The Dragonborn: Surely there's more you can tell me.Commonly uttered phrase by powerful — often Sufficiently Advanced — beings when lesser lifeforms (like our heroes) ask for assistance or technical support. Oftentimes, the heroes get a hold of the information or gear for themselves, and the point is proven or refuted. (If the hero keeps insisting for an answer, they may get an Armor-Piercing Response, which may prove that they're indeed not ready.) In other situations, this can be a line uttered by either The Mentor or the Big Bad. In the former case, he is telling our young hero not to be brash and preparation is very important (though the hero will rarely listen). In the latter case, it is used as a rather hammy taunt. Compare to Figure It Out Yourself, The World Is Not Ready. Not to be said to Nintendo.
Master Arngeir: There is indeed much that we know that you do not. That does not mean that you are ready to understand it.
Master Arngeir: There is indeed much that we know that you do not. That does not mean that you are ready to understand it.
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Anime & Manga
- Cobalion, Terrakion, and Virizion say this to Keldeo in Pokémon: Kyurem vs. The Sword of Justice about it battling Kyurem. It tried anyway and got pummeled, then ran away when its mentors were frozen.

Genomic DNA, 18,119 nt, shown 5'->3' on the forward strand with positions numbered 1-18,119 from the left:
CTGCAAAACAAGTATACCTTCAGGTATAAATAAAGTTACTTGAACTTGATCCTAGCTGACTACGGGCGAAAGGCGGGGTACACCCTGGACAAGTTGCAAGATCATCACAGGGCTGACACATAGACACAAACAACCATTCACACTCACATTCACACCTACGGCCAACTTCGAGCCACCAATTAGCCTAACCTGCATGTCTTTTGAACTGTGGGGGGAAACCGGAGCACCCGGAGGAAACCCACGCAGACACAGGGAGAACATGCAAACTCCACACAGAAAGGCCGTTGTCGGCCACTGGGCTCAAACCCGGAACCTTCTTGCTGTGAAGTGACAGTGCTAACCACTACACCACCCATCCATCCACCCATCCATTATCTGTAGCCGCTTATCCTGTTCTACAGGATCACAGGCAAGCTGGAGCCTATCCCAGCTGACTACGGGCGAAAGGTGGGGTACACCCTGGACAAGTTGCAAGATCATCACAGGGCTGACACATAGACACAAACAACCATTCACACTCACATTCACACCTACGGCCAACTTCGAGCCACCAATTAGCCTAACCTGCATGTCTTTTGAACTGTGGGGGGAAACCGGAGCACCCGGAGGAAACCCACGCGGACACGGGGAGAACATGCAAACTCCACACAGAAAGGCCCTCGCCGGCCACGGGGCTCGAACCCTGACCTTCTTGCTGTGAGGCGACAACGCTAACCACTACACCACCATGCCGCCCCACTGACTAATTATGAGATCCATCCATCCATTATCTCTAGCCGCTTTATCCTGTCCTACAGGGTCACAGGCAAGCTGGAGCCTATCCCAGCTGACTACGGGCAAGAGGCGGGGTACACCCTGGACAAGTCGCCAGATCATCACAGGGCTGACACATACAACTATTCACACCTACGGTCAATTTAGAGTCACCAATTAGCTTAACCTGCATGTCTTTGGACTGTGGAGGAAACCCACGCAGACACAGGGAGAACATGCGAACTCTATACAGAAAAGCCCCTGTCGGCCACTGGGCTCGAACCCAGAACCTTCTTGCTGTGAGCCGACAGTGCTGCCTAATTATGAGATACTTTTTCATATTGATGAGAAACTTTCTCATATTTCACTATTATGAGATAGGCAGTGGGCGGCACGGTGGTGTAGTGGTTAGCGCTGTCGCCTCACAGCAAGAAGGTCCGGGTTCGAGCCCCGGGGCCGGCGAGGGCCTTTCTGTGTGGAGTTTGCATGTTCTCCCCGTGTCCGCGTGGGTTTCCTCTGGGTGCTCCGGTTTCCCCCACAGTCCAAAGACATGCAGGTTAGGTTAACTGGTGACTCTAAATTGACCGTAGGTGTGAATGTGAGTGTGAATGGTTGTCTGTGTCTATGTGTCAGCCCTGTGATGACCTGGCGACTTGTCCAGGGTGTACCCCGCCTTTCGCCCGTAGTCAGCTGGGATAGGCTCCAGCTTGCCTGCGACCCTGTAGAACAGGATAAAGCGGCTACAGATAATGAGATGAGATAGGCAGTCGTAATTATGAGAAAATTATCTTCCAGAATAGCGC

- In Dragon Ball, Master Roshi panics when Yamcha and Krillin first attempt the kamehameha wave, fearing that they'd die if they released that much energy at once. Subverted when both of them pull it off flawlessly.
Roshi: Rash child! The kamehameha wave is a dangerous weapon! You're not ready to use it!
- Ping Pong: A variation is uttered by Kong during his first match with Peco (albeit internally):
Kong: Nothing about you is good enough!
- In One Piece, when Luffy tries to go up against all three admirals at Marineford, he gets hit with this. Hard.
Admiral Akainu: If nothing else, I praise your tenacity.
Admiral Aokiji: But you're not ready for this stage yet.
Admiral Kizaru: There's no way you can beat us, you know?
- Luffy actually seems to listen to this and realized his crew is not strong enough to survive New World. So via a secret message orders them to train for the next two years.
- Upheld with the Watchers of the Marvel Universe who originally shared their scientific knowledge with a primitive alien race. The alien race advanced to interstellar levels only to be obliterated after challenging a much more advanced civilization race to war. These events traumatized the Watchers into being non-interventionists.
- Upheld in Grimjack where some space aliens who were trying to dissect and understand a time travel watch accidentally obliterated one-quarter of a galaxy in the process.
- In Soul Eater: Troubled Souls, the main part of Kid’s shadow’s argument is that it claims Kid is unfit to succeed his father’s place as guardian and ruler of the world as a Grim Reaper. Not everyone will agree with his beliefs, the shadow using Kid’s symmetry obsession as the basis, stating he is far too unique. It also claims he simply isn’t strong enough to combat any of the potential threats.
- In The Witch of the Everfree, Celestia repeatedly telling Sunset Shimmer that she wasn't ready was one of the things which initially drove them apart; it didn't stop Sunset from continuing to research the mirror and alicornhood on her own, but it did cause her to become increasingly resentful of Celestia, as well as leading her to incidentally read some books on dark magic in the process of her research.
- Sphere. A depressing thought to Norman.